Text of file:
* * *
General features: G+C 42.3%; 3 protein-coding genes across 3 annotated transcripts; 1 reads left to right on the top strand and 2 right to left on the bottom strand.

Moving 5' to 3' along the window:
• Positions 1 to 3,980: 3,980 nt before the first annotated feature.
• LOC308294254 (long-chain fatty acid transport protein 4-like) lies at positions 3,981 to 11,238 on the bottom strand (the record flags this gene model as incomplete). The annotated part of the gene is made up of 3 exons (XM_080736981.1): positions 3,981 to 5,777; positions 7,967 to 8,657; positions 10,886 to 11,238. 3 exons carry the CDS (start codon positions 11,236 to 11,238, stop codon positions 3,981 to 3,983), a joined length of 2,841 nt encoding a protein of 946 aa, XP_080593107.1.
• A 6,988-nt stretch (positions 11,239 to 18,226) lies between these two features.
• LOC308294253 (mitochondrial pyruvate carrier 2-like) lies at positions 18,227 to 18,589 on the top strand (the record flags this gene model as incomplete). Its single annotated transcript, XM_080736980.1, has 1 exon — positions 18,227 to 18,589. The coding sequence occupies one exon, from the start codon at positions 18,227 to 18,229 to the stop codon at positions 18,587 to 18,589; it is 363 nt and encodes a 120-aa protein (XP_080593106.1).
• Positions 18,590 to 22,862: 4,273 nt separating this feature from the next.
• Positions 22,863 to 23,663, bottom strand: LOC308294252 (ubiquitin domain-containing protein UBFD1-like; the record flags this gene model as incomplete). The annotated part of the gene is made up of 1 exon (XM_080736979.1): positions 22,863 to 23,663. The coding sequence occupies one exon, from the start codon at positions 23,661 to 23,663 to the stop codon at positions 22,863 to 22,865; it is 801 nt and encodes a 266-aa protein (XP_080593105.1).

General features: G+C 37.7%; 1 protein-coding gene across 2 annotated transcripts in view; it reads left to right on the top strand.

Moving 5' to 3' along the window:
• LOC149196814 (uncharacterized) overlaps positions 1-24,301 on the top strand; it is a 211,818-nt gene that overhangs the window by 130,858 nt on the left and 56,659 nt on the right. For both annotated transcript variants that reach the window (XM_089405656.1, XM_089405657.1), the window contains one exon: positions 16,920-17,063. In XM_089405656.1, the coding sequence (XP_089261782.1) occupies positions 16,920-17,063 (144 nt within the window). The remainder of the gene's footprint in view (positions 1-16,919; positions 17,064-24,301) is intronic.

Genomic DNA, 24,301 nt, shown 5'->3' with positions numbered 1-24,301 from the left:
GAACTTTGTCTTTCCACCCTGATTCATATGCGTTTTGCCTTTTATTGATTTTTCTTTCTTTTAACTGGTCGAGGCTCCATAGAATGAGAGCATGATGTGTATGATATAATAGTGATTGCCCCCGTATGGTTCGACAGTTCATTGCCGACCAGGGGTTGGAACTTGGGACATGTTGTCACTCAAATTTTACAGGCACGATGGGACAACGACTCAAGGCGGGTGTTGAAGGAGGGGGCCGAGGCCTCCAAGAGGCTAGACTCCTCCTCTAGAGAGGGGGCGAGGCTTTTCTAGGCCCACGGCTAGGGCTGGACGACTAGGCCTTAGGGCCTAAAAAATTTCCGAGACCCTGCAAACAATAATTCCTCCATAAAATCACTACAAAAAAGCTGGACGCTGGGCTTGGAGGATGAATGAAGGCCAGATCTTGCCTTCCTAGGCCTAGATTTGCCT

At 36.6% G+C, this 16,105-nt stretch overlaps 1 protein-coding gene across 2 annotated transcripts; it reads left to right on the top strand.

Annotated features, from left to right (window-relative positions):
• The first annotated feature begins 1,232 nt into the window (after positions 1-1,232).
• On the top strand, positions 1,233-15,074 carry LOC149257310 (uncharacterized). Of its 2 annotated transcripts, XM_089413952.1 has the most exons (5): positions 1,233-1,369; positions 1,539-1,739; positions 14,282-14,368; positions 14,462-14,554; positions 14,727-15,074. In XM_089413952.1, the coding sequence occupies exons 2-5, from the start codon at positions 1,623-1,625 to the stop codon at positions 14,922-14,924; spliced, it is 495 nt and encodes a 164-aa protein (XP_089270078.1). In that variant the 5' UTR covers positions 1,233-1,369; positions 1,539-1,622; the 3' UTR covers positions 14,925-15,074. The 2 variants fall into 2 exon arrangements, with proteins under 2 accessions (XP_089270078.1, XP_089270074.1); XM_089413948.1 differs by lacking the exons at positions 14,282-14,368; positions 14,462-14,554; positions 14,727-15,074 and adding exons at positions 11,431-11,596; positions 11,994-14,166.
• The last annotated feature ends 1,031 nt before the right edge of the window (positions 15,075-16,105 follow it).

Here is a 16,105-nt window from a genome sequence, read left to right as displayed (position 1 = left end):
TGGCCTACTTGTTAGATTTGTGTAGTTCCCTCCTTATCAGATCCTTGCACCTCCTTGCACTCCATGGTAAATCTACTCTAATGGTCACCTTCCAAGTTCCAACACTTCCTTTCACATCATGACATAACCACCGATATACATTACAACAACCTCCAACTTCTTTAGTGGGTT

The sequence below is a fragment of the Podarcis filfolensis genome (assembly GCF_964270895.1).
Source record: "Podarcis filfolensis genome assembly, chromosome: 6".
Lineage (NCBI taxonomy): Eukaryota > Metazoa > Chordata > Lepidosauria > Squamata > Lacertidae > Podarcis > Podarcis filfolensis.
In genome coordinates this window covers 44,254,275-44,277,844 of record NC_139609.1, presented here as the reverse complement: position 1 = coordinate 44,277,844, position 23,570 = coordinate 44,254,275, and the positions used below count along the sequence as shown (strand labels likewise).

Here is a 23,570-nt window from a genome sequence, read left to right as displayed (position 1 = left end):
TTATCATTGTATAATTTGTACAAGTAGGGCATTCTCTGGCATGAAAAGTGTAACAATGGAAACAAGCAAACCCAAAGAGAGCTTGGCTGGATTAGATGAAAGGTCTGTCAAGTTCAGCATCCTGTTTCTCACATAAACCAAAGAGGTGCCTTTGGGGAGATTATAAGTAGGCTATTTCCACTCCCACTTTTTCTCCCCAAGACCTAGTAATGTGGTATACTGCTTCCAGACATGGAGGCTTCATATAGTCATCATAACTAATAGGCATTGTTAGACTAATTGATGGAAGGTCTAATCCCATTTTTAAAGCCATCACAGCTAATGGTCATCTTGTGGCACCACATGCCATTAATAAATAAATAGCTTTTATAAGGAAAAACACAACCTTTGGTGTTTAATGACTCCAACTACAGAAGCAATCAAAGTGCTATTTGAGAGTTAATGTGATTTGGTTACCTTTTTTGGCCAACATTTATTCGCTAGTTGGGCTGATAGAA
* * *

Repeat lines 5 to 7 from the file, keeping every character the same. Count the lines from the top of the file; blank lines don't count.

• A 6,988-nt stretch (positions 11,239 to 18,226) lies between these two features.
• LOC308294253 (mitochondrial pyruvate carrier 2-like) lies at positions 18,227 to 18,589 on the top strand (the record flags this gene model as incomplete). Its single annotated transcript, XM_080736980.1, has 1 exon — positions 18,227 to 18,589. The coding sequence occupies one exon, from the start codon at positions 18,227 to 18,229 to the stop codon at positions 18,587 to 18,589; it is 363 nt and encodes a 120-aa protein (XP_080593106.1).
• Positions 18,590 to 22,862: 4,273 nt separating this feature from the next.